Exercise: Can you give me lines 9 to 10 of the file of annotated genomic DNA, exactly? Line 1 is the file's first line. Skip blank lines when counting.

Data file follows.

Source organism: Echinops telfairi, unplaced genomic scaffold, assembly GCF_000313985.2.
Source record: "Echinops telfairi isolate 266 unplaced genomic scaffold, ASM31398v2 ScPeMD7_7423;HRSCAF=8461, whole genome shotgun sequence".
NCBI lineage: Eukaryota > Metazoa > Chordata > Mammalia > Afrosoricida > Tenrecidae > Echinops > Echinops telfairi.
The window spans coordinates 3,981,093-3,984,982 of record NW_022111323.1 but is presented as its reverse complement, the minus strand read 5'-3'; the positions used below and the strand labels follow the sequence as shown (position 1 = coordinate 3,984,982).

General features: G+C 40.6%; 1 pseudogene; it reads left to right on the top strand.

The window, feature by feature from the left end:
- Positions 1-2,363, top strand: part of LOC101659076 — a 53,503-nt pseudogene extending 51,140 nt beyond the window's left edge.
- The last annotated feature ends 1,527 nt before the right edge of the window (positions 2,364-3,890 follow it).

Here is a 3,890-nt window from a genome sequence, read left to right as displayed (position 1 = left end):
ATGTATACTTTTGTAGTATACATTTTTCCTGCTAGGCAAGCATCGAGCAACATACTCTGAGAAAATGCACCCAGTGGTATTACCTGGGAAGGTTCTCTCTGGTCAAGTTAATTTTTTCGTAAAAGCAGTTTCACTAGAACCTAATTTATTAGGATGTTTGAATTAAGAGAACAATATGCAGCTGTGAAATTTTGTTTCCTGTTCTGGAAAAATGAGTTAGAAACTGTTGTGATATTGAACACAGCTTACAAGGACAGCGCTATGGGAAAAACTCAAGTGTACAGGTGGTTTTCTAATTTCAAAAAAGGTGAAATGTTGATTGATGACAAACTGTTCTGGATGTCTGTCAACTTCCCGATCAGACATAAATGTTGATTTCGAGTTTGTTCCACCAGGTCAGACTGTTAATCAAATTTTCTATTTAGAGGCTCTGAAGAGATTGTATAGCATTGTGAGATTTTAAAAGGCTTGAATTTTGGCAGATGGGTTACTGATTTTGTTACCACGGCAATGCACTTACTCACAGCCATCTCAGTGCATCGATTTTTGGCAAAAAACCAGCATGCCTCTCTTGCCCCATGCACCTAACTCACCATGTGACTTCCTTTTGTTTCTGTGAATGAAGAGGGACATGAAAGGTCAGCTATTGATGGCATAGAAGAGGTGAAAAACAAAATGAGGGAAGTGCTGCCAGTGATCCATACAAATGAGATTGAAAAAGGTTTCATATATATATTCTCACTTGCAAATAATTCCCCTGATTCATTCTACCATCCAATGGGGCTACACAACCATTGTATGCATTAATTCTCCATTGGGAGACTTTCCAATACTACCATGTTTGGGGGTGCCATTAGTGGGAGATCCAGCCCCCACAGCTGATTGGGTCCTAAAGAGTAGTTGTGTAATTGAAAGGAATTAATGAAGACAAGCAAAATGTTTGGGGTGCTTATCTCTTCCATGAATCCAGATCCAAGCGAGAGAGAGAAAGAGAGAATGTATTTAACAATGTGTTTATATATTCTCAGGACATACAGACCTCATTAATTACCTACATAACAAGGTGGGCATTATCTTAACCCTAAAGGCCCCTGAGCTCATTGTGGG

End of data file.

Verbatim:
Here is a 3,890-nt window from a genome sequence, read left to right as displayed (position 1 = left end):
ATGTATACTTTTGTAGTATACATTTTTCCTGCTAGGCAAGCATCGAGCAACATACTCTGAGAAAATGCACCCAGTGGTATTACCTGGGAAGGTTCTCTCTGGTCAAGTTAATTTTTTCGTAAAAGCAGTTTCACTAGAACCTAATTTATTAGGATGTTTGAATTAAGAGAACAATATGCAGCTGTGAAATTTTGTTTCCTGTTCTGGAAAAATGAGTTAGAAACTGTTGTGATATTGAACACAGCTTACAAGGACAGCGCTATGGGAAAAACTCAAGTGTACAGGTGGTTTTCTAATTTCAAAAAAGGTGAAATGTTGATTGATGACAAACTGTTCTGGATGTCTGTCAACTTCCCGATCAGACATAAATGTTGATTTCGAGTTTGTTCCACCAGGTCAGACTGTTAATCAAATTTTCTATTTAGAGGCTCTGAAGAGATTGTATAGCATTGTGAGATTTTAAAAGGCTTGAATTTTGGCAGATGGGTTACTGATTTTGTTACCACGGCAATGCACTTACTCACAGCCATCTCAGTGCATCGATTTTTGGCAAAAAACCAGCATGCCTCTCTTGCCCCATGCACCTAACTCACCATGTGACTTCCTTTTGTTTCTGTGAATGAAGAGGGACATGAAAGGTCAGCTATTGATGGCATAGAAGAGGTGAAAAACAAAATGAGGGAAGTGCTGCCAGTGATCCATACAAATGAGATTGAAAAAGGTTTCATATATATATTCTCACTTGCAAATAATTCCCCTGATTCATTCTACCATCCAATGGGGCTACACAACCATTGTATGCATTAATTCTCCATTGGGAGACTTTCCAATACTACCATGTTTGGGGGTGCCATTAGTGGGAGATCCAGCCCCCACAGCTGATTGGGTCCTAAAGAGTAGTTGTGTAATTGAAAGGAATTAATGAAGACAAGCAAAATGTTTGGGGTGCTTATCTCTTCCATGAATCCAGATCCAAGCGAGAGAGAGAAAGAGAGAATGTATTTAACAATGTGTTTATATATTCTCAGGACATACAGACCTCATTAATTACCTACATAACAAGGTGGGCATTATCTTAACCCTAAAGGCCCCTGAGCTCATTGTGGG